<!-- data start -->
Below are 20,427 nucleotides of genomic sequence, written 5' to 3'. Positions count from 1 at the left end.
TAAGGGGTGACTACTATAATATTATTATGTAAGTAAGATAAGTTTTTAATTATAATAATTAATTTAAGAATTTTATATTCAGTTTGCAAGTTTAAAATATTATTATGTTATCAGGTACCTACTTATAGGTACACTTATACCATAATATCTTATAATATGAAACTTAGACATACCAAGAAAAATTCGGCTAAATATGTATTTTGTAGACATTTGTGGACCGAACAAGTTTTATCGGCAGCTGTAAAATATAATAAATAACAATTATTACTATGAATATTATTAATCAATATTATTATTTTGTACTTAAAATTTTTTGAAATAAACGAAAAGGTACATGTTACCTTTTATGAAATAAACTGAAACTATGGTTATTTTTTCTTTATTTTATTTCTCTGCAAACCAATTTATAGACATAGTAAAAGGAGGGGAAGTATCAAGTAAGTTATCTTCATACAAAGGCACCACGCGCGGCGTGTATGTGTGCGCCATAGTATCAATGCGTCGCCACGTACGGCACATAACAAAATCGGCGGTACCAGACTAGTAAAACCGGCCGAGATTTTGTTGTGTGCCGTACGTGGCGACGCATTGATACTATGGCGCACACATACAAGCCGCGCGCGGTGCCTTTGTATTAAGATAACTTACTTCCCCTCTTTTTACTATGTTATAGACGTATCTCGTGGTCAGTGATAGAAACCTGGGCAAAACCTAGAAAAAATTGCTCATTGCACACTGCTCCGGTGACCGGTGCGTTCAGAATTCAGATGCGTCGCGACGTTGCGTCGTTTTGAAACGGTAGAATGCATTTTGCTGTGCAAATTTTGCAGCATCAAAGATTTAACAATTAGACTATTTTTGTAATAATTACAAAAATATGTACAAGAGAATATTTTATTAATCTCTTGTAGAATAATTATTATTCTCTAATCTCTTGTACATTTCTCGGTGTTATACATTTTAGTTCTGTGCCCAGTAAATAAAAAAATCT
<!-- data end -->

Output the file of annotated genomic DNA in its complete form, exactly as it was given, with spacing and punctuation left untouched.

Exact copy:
Below are 20,427 nucleotides of genomic sequence, written 5' to 3'. Positions count from 1 at the left end.
TAAGGGGTGACTACTATAATATTATTATGTAAGTAAGATAAGTTTTTAATTATAATAATTAATTTAAGAATTTTATATTCAGTTTGCAAGTTTAAAATATTATTATGTTATCAGGTACCTACTTATAGGTACACTTATACCATAATATCTTATAATATGAAACTTAGACATACCAAGAAAAATTCGGCTAAATATGTATTTTGTAGACATTTGTGGACCGAACAAGTTTTATCGGCAGCTGTAAAATATAATAAATAACAATTATTACTATGAATATTATTAATCAATATTATTATTTTGTACTTAAAATTTTTTGAAATAAACGAAAAGGTACATGTTACCTTTTATGAAATAAACTGAAACTATGGTTATTTTTTCTTTATTTTATTTCTCTGCAAACCAATTTATAGACATAGTAAAAGGAGGGGAAGTATCAAGTAAGTTATCTTCATACAAAGGCACCACGCGCGGCGTGTATGTGTGCGCCATAGTATCAATGCGTCGCCACGTACGGCACATAACAAAATCGGCGGTACCAGACTAGTAAAACCGGCCGAGATTTTGTTGTGTGCCGTACGTGGCGACGCATTGATACTATGGCGCACACATACAAGCCGCGCGCGGTGCCTTTGTATTAAGATAACTTACTTCCCCTCTTTTTACTATGTTATAGACGTATCTCGTGGTCAGTGATAGAAACCTGGGCAAAACCTAGAAAAAATTGCTCATTGCACACTGCTCCGGTGACCGGTGCGTTCAGAATTCAGATGCGTCGCGACGTTGCGTCGTTTTGAAACGGTAGAATGCATTTTGCTGTGCAAATTTTGCAGCATCAAAGATTTAACAATTAGACTATTTTTGTAATAATTACAAAAATATGTACAAGAGAATATTTTATTAATCTCTTGTAGAATAATTATTATTCTCTAATCTCTTGTACATTTCTCGGTGTTATACATTTTAGTTCTGTGCCCAGTAAATAAAAAAATCT